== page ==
As for the social parts: I went there knowing NO ONE. I had one contact that I did not know personally at all until I got there and ended up spending almost the entire time with him and his group. I also met two other big groups I became a part of throughout the weekend and lots and lots of other people I met up with from time to time.

And who did I talk to about all the great people I met while I was there? Quinns! I ran into him and Leigh at the board game library at the end of the second day and had a lovely chat with the two of them for a couple of minutes. I ran into Matt on the train there, and Pip and Efka and Elaine all around the floor throughout the weekend and got a chance to say hi to all of them for a couple of minutes. They were all lovely people who were happy to spend a few moments to say hi to the fans.

Overall, I have never been to a social event of any kind that was so well designed for people to socialize so easily. Don’t worry about that at all, you will find people to hang out with and you will enjoy yourself. For sure please check out pre-con events if you have the opportunity, but I went in totally fresh and had an amazing time. If you need help getting started, feel free to hit me up on here. My name is Jordan and this will be my second year going. I’ll be with other friendly folks who have been once or twice before and I know for sure our groups are open to all.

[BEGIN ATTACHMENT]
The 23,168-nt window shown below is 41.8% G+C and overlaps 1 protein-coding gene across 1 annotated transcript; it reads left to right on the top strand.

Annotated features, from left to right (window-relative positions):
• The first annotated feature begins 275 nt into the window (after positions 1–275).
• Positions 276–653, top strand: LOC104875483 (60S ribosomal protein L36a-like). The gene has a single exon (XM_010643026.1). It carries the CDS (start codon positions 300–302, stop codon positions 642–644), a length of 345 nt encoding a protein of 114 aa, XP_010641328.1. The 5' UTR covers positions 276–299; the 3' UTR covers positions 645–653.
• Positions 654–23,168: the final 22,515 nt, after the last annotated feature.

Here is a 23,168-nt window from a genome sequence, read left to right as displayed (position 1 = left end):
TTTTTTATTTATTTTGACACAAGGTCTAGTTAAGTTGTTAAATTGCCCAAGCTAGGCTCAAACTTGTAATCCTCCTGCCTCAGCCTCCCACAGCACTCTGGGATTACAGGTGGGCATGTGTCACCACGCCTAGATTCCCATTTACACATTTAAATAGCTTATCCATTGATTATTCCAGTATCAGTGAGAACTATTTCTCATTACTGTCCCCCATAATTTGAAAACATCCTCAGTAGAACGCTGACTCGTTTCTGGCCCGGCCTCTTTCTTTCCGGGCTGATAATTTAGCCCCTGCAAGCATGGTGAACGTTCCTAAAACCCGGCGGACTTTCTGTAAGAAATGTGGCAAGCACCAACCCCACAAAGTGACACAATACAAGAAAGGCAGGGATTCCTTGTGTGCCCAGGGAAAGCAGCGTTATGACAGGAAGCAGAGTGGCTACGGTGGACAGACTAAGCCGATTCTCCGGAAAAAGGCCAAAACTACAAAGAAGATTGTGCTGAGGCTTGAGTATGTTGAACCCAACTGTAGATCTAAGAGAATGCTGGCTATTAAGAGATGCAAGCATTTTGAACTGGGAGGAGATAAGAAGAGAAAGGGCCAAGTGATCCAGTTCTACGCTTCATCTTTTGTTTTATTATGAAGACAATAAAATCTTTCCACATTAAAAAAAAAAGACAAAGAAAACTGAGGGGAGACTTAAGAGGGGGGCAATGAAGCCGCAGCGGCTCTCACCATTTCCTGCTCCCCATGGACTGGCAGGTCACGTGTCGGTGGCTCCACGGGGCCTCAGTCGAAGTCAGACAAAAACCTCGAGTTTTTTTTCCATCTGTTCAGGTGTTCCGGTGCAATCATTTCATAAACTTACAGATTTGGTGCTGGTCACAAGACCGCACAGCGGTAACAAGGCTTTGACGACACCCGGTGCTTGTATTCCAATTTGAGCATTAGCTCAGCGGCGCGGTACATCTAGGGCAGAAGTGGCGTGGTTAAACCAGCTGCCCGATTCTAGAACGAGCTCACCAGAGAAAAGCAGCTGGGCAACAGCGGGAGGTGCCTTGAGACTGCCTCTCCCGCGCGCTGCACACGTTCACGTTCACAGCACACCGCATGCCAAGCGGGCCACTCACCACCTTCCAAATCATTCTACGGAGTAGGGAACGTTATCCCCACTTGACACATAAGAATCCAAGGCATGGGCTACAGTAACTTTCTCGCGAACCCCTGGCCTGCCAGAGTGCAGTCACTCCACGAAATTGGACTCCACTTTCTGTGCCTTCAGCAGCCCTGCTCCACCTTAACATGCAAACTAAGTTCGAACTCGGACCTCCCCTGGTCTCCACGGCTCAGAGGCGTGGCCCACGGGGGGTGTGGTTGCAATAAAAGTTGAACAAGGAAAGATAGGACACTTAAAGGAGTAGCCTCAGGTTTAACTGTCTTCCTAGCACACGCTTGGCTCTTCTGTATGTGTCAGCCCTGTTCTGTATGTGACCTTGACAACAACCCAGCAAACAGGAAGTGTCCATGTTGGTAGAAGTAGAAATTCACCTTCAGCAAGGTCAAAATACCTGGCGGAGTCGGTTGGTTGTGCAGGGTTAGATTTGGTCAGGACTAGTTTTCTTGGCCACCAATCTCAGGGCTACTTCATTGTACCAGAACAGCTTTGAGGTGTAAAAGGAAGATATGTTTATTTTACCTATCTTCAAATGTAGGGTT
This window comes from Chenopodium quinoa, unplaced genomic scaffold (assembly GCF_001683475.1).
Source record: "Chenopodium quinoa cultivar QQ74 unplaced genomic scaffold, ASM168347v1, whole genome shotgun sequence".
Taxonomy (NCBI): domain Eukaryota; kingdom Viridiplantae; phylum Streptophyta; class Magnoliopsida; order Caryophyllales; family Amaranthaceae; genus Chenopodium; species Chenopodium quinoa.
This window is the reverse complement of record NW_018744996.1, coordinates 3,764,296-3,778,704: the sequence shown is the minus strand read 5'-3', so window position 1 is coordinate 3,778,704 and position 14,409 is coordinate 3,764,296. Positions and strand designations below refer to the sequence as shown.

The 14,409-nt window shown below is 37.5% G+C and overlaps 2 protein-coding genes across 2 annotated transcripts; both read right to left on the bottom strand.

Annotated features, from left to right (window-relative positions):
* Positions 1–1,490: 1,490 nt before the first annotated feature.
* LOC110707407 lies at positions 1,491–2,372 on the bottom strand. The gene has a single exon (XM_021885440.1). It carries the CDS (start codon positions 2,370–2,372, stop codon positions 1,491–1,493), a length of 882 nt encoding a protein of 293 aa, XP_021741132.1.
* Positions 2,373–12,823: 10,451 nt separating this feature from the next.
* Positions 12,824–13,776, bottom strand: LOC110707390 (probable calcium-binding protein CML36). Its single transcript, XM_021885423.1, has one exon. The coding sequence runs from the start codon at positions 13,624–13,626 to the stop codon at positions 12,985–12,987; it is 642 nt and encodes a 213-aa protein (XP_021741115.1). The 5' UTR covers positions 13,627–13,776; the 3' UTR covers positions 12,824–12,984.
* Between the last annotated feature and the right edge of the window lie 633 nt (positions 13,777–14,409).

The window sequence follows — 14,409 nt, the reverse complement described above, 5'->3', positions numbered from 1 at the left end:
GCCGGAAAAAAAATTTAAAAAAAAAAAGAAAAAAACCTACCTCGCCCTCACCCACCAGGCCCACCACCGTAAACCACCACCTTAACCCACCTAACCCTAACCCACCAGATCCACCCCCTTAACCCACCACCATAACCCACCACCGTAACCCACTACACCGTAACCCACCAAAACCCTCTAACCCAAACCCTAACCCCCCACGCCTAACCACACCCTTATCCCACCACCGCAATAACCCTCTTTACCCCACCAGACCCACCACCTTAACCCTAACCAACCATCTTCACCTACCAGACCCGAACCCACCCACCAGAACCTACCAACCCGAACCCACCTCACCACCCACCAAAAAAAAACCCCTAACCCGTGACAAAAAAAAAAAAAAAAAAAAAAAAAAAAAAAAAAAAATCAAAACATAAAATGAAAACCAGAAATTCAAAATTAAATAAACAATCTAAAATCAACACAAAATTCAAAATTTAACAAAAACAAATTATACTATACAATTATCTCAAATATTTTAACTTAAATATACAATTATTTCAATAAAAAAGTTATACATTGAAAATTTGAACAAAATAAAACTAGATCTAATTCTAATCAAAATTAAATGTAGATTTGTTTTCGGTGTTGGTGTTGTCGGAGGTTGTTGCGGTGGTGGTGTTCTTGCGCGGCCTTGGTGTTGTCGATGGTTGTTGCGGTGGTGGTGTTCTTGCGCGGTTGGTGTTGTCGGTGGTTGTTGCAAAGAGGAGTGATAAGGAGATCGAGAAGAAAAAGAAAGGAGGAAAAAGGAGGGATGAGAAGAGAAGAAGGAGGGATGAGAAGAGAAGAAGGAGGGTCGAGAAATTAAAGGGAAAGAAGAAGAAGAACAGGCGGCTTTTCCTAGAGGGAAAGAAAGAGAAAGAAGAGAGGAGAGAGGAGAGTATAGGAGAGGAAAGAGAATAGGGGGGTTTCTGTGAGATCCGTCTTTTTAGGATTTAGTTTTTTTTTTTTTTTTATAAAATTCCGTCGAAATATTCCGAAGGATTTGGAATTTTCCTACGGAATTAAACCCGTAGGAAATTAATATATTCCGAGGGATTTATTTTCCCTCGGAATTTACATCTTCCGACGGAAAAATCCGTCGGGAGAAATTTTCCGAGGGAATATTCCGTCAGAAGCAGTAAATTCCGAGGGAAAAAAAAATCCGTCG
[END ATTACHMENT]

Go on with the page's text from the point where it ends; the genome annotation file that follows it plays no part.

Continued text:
Sorry this was so long, hope any of this helps!


Hey - same boat as you. (or plane, whatever)

Me & My Bro are also travelling from Glasgow airport, also first time in Vancouver, also first time at a convention of any kind, also pushing 40.

So if at any time you feel lost, know there’s at least two other scotsmen equally as lost. I’m hoping to secure some kilts for the occasion so we’ll hopefully be easy to spot.


Here’s a link to a thread I started before the first SHUX when I had no idea what my husband had signed us up for! I found the advice handy:
What actually happens at a board game conference?

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High five @daviebob! SHUX 2019 will be my first convention, and I’ll be all alone in the city I’ve never been before. And I’ll be so on budget! I have no idea what to expect.
@Shanneranner thanks for the link. Very helpful